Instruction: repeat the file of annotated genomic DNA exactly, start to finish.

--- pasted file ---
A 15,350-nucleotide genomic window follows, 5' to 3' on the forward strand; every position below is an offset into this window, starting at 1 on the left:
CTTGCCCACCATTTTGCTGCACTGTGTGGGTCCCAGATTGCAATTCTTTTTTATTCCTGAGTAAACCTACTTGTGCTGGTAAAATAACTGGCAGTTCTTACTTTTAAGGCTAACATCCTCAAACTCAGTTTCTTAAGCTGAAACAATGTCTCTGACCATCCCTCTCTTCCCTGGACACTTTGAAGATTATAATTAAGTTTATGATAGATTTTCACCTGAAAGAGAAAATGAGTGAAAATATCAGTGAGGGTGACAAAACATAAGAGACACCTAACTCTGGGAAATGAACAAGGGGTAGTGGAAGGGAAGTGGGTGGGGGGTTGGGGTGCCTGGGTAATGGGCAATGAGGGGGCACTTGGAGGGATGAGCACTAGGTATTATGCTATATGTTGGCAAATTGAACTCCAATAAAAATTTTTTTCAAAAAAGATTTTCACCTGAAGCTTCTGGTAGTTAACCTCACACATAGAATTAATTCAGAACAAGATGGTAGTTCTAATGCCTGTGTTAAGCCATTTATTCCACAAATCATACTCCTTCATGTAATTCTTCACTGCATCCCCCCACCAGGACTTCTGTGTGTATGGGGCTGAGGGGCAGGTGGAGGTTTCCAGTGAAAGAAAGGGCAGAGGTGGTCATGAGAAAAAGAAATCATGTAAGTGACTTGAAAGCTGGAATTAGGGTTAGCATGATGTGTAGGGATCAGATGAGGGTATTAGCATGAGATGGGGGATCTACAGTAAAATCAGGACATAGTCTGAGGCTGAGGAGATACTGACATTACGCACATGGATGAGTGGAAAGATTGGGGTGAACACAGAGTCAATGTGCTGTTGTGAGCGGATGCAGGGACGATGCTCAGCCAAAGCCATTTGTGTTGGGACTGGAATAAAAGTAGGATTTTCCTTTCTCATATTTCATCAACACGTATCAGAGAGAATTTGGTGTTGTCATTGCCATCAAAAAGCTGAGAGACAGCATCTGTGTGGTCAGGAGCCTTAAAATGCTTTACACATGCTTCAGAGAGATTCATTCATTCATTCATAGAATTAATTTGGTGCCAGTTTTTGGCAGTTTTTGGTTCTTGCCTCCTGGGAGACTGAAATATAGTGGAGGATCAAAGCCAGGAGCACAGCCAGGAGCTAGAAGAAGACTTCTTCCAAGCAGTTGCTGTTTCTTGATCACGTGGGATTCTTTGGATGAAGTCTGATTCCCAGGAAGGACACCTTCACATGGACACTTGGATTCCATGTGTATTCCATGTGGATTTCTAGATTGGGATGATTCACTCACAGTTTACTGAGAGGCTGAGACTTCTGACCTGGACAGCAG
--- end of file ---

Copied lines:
A 15,350-nucleotide genomic window follows, 5' to 3' on the forward strand; every position below is an offset into this window, starting at 1 on the left:
CTTGCCCACCATTTTGCTGCACTGTGTGGGTCCCAGATTGCAATTCTTTTTTATTCCTGAGTAAACCTACTTGTGCTGGTAAAATAACTGGCAGTTCTTACTTTTAAGGCTAACATCCTCAAACTCAGTTTCTTAAGCTGAAACAATGTCTCTGACCATCCCTCTCTTCCCTGGACACTTTGAAGATTATAATTAAGTTTATGATAGATTTTCACCTGAAAGAGAAAATGAGTGAAAATATCAGTGAGGGTGACAAAACATAAGAGACACCTAACTCTGGGAAATGAACAAGGGGTAGTGGAAGGGAAGTGGGTGGGGGGTTGGGGTGCCTGGGTAATGGGCAATGAGGGGGCACTTGGAGGGATGAGCACTAGGTATTATGCTATATGTTGGCAAATTGAACTCCAATAAAAATTTTTTTCAAAAAAGATTTTCACCTGAAGCTTCTGGTAGTTAACCTCACACATAGAATTAATTCAGAACAAGATGGTAGTTCTAATGCCTGTGTTAAGCCATTTATTCCACAAATCATACTCCTTCATGTAATTCTTCACTGCATCCCCCCACCAGGACTTCTGTGTGTATGGGGCTGAGGGGCAGGTGGAGGTTTCCAGTGAAAGAAAGGGCAGAGGTGGTCATGAGAAAAAGAAATCATGTAAGTGACTTGAAAGCTGGAATTAGGGTTAGCATGATGTGTAGGGATCAGATGAGGGTATTAGCATGAGATGGGGGATCTACAGTAAAATCAGGACATAGTCTGAGGCTGAGGAGATACTGACATTACGCACATGGATGAGTGGAAAGATTGGGGTGAACACAGAGTCAATGTGCTGTTGTGAGCGGATGCAGGGACGATGCTCAGCCAAAGCCATTTGTGTTGGGACTGGAATAAAAGTAGGATTTTCCTTTCTCATATTTCATCAACACGTATCAGAGAGAATTTGGTGTTGTCATTGCCATCAAAAAGCTGAGAGACAGCATCTGTGTGGTCAGGAGCCTTAAAATGCTTTACACATGCTTCAGAGAGATTCATTCATTCATTCATAGAATTAATTTGGTGCCAGTTTTTGGCAGTTTTTGGTTCTTGCCTCCTGGGAGACTGAAATATAGTGGAGGATCAAAGCCAGGAGCACAGCCAGGAGCTAGAAGAAGACTTCTTCCAAGCAGTTGCTGTTTCTTGATCACGTGGGATTCTTTGGATGAAGTCTGATTCCCAGGAAGGACACCTTCACATGGACACTTGGATTCCATGTGTATTCCATGTGGATTTCTAGATTGGGATGATTCACTCACAGTTTACTGAGAGGCTGAGACTTCTGACCTGGACAGCAG